• Knowing this effect, what can you do in your everyday life to take advantage from this effect ('to absorb the heat to warm something up or to reflect the heat to keep it cool)?
  • What other actions can you take to raise awareness for a more sustainable way of using energy and leading by example?


Relevant information if you are facilitating

Activity Goal

This activity aims to provide young participants (aged 7 to 10) with an interactive and insightful experience that highlights how actions in the home can influence the community and the environment. Through a fun experiment involving PET bottles with different colours, participants can estimate water temperatures and observe the impact of ecological practices. By incorporating creative elements like drawing faces on the bottles, we aim to foster curiosity and enthusiasm while encouraging sustainable habits and environmental awareness within their homes, families, and friend circles.


Activity Overview


  1. Introduce how individual actions at home can contribute to the community's and the environment's overall well-being.
  2. Initiate a conversation about ecological practices and their positive impact on sustainability. Emphasize the significance of small changes at home leading to broader community and environmental benefits.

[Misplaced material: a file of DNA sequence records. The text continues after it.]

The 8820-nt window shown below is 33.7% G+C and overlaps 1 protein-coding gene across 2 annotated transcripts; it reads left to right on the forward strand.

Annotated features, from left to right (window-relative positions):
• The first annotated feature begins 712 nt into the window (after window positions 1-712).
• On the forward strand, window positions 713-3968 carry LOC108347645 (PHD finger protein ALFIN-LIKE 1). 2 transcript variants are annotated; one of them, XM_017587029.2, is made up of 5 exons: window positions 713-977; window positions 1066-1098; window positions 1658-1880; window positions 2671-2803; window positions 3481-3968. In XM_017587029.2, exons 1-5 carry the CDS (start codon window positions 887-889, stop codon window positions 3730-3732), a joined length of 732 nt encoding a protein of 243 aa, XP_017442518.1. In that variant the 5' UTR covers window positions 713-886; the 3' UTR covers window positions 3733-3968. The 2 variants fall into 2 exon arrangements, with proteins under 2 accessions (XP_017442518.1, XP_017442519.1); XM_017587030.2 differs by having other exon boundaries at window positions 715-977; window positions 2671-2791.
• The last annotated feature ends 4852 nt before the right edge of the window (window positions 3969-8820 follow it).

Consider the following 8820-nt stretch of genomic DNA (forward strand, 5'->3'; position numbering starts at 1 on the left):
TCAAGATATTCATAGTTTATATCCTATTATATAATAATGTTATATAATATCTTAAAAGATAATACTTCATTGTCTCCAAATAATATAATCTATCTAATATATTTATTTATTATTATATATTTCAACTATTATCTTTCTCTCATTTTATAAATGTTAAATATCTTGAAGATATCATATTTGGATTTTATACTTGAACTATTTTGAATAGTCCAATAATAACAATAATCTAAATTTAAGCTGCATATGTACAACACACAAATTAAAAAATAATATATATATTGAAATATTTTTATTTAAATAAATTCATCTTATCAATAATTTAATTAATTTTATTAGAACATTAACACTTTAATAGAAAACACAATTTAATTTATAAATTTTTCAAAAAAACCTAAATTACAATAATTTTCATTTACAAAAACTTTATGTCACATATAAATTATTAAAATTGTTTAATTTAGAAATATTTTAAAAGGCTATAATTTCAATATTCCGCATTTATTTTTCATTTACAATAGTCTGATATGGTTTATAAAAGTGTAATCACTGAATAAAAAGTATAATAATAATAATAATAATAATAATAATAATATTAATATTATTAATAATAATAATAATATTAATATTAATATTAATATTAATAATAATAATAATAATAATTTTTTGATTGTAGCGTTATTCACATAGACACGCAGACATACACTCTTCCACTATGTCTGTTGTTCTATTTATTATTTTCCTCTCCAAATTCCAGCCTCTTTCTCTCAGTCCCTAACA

3. Encourage participants to share their learnings and inspire others within their homes, families, and friend circles to adopt eco-friendly habits


Key Takeaways for Participants

  • Understanding how individual actions at home can have a collective impact on the community and environment.
  • Exploring the science of colors and heat absorption, and how dark colors tend to absorb more heat due to their ability to capture more light energy, including infrared rays.
  • Realizing that small ecological practices, such as conserving water, recycling, reducing plastic use, and saving energy, can make a positive difference in creating a sustainable future.
  • Emphasizing the importance of spreading environmental awareness within their immediate circles to inspire a broader positive change.


Safety Considerations

  • Prioritize sun safety during outdoor activities. Participants should use sunscreen, wear protective clothing, and stay well-hydrated.
  • Ensure that all materials used in the experiment are safe and age-appropriate.



By combining scientific exploration, creative expression, and environmental consciousness, this activity aims to empower young minds to become eco-champions in their homes and communities. Through their active participation and newfound awareness, they will be better equipped to take meaningful steps towards a greener, more sustainable future. Let's ignite their passion for positive change and watch as they become catalysts for environmental preservation and awareness.


Time needed

50 minutes


  • While the painting or glue is drying and while the experiment is running, there is time to do other things.The experiment can be started, then other activities can be done, and after about 30 minutes, the follow-up of the experiment can be done.

Age range

  • 7 to 10

Useful links


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Time needed

50 minutes


  • While the painting or glue is drying and while the experiment is running, there is time to do other things.The experiment can be started, then other activities can be done, and after about 30 minutes, the follow-up of the experiment can be done.

Age range

  • 7 to 10

Useful links